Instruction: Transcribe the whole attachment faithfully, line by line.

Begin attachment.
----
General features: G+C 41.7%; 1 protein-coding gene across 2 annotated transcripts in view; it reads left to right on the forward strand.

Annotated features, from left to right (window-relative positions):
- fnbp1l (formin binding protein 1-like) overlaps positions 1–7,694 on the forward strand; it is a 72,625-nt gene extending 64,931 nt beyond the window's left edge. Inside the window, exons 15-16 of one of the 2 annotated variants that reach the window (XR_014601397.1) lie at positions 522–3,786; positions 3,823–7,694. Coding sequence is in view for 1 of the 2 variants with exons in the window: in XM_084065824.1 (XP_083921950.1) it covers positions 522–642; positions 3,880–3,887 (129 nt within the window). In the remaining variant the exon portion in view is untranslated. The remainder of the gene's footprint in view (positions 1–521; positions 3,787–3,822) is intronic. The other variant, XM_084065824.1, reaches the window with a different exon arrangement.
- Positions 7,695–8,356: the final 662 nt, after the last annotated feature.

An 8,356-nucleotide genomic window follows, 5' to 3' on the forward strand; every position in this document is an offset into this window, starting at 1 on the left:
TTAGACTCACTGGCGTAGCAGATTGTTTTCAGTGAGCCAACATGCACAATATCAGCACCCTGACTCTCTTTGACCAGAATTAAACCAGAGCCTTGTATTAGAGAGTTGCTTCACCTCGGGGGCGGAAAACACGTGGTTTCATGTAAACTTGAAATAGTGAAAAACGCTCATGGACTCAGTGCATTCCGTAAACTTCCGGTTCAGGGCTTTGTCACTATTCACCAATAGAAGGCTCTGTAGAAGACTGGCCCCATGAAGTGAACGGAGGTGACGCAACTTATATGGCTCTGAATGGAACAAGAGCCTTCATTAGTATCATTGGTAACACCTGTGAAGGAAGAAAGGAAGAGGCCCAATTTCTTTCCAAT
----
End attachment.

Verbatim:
General features: G+C 41.7%; 1 protein-coding gene across 2 annotated transcripts in view; it reads left to right on the forward strand.

Annotated features, from left to right (window-relative positions):
- fnbp1l (formin binding protein 1-like) overlaps positions 1–7,694 on the forward strand; it is a 72,625-nt gene extending 64,931 nt beyond the window's left edge. Inside the window, exons 15-16 of one of the 2 annotated variants that reach the window (XR_014601397.1) lie at positions 522–3,786; positions 3,823–7,694. Coding sequence is in view for 1 of the 2 variants with exons in the window: in XM_084065824.1 (XP_083921950.1) it covers positions 522–642; positions 3,880–3,887 (129 nt within the window). In the remaining variant the exon portion in view is untranslated. The remainder of the gene's footprint in view (positions 1–521; positions 3,787–3,822) is intronic. The other variant, XM_084065824.1, reaches the window with a different exon arrangement.
- Positions 7,695–8,356: the final 662 nt, after the last annotated feature.

An 8,356-nucleotide genomic window follows, 5' to 3' on the forward strand; every position in this document is an offset into this window, starting at 1 on the left:
TTAGACTCACTGGCGTAGCAGATTGTTTTCAGTGAGCCAACATGCACAATATCAGCACCCTGACTCTCTTTGACCAGAATTAAACCAGAGCCTTGTATTAGAGAGTTGCTTCACCTCGGGGGCGGAAAACACGTGGTTTCATGTAAACTTGAAATAGTGAAAAACGCTCATGGACTCAGTGCATTCCGTAAACTTCCGGTTCAGGGCTTTGTCACTATTCACCAATAGAAGGCTCTGTAGAAGACTGGCCCCATGAAGTGAACGGAGGTGACGCAACTTATATGGCTCTGAATGGAACAAGAGCCTTCATTAGTATCATTGGTAACACCTGTGAAGGAAGAAAGGAAGAGGCCCAATTTCTTTCCAAT